Liverpool’s next evolution poses greatest challenge in transfer market as new season nears

Jurgen Klopp before Liverpool’s pre-season draw with Wacker Innsbruck in Austria

In the afterglow of Madrid, Liverpool holding a sixth European Cup aloft as they secured the first trophy of the Jurgen Klopp era, the club’s outlook was picture perfect.

Having being crowned continental kings after registering 97 points to finish just behind Manchester City in the top flight, there was credence that a three-decade wait for the title would be ended.

After all, Liverpool had constructed one of the best XIs in world football and prioritised a policy of retention to keep their spine intact.

Good seasons past had always spelled the exit of core players, but the Merseysiders had now guarded against that. It was a unique position for the club in the modern era, but also for the manager.

At Borussia Dortmund, Jurgen Klopp would often be left wondering ‘what if?,’ as he continuously ceded key cogs to apex predators: Nuri Sahin left for Real Madrid, Mario Gotze and Robert Lewandowski were poached by Bayern Munich, with Shinji Kagawa making the switch to Manchester United.

Now, the manager finally had what he craved: a crack at consistent development with the same group.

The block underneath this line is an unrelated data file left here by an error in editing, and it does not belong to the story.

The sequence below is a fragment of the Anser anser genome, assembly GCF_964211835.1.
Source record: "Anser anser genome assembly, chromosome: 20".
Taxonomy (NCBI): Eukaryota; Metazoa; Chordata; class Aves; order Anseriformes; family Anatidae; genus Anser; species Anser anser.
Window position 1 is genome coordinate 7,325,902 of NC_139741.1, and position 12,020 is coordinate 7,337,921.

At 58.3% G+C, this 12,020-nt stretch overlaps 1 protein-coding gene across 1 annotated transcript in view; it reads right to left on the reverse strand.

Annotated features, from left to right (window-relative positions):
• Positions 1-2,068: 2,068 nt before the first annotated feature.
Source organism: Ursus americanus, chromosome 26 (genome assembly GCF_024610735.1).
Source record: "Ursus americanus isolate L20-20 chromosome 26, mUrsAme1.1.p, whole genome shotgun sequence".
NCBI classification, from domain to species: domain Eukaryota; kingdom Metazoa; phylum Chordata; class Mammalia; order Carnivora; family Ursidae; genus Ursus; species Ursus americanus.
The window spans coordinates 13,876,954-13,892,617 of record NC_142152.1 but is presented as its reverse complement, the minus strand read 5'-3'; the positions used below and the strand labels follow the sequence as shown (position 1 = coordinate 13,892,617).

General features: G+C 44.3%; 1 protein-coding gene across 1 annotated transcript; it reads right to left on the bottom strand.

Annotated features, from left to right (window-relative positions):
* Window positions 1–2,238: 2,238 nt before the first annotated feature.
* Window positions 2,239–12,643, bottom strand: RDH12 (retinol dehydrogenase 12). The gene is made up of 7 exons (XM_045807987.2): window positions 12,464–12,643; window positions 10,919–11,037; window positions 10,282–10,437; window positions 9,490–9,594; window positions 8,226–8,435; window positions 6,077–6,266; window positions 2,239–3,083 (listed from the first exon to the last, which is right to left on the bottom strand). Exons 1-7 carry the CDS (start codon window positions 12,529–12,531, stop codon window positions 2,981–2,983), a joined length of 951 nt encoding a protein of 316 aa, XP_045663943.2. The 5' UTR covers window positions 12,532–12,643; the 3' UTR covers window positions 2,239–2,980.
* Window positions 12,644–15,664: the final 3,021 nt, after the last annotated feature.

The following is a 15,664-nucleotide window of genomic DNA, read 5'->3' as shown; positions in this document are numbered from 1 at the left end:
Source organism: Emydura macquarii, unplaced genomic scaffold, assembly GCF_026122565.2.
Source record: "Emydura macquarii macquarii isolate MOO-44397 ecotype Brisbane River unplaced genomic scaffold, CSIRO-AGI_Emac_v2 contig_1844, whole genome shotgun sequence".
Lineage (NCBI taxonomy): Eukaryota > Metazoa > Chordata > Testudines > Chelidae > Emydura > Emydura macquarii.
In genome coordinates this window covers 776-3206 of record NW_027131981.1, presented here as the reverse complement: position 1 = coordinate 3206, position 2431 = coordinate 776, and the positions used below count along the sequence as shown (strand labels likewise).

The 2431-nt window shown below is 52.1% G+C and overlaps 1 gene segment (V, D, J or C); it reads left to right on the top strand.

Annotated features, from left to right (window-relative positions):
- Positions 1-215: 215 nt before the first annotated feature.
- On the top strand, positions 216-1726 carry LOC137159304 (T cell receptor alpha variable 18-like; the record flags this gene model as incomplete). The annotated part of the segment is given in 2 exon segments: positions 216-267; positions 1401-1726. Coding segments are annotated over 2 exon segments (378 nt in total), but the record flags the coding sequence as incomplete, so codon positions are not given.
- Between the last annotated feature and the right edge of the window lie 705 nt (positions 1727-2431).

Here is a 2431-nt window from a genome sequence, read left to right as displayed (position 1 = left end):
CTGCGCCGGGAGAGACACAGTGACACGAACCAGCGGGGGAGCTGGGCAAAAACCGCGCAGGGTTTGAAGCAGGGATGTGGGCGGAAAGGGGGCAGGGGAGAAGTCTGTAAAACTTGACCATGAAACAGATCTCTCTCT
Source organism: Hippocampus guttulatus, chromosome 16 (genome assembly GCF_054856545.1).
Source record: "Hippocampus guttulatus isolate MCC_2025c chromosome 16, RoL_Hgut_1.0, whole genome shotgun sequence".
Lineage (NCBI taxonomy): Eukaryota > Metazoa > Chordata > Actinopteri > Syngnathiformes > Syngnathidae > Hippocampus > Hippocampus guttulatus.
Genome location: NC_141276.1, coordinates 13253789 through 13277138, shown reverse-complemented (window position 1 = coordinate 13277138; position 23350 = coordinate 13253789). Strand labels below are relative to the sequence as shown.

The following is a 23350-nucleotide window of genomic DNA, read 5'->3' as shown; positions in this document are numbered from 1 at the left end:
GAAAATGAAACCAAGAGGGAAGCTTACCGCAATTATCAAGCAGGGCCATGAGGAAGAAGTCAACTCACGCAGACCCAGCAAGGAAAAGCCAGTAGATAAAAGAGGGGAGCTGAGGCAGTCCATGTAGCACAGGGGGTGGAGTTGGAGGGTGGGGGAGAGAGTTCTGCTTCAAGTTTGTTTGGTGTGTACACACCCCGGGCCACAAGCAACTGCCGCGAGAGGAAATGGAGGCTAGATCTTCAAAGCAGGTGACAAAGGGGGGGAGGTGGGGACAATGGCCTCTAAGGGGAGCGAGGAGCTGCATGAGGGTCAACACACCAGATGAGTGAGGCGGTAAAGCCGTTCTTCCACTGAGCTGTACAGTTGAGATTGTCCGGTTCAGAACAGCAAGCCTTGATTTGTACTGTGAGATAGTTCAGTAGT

“That’s actually our transfers, but nobody’s interested in hearing that really because that’s how it is,” Klopp said two summers ago.

“You have a player, he’s good, you want to keep him, if he signs a new contract then for a few people, it means only that he will be more expensive when we sell him or whatever, or that it doesn’t mean anything nowadays. In our case, these are our transfers.

“The new contracts and keeping these boys here is a strong, strong signal for the outside world. It’s a wonderful sign, to be honest. I like the fact that these boys are really at a good football age.

“They won the European Cup, which is good and helps of course because it increases your base.”

It did. Fast forward and it’s difficult to critique that approach which delivered the simultaneous status of being champions of England, Europe and the world.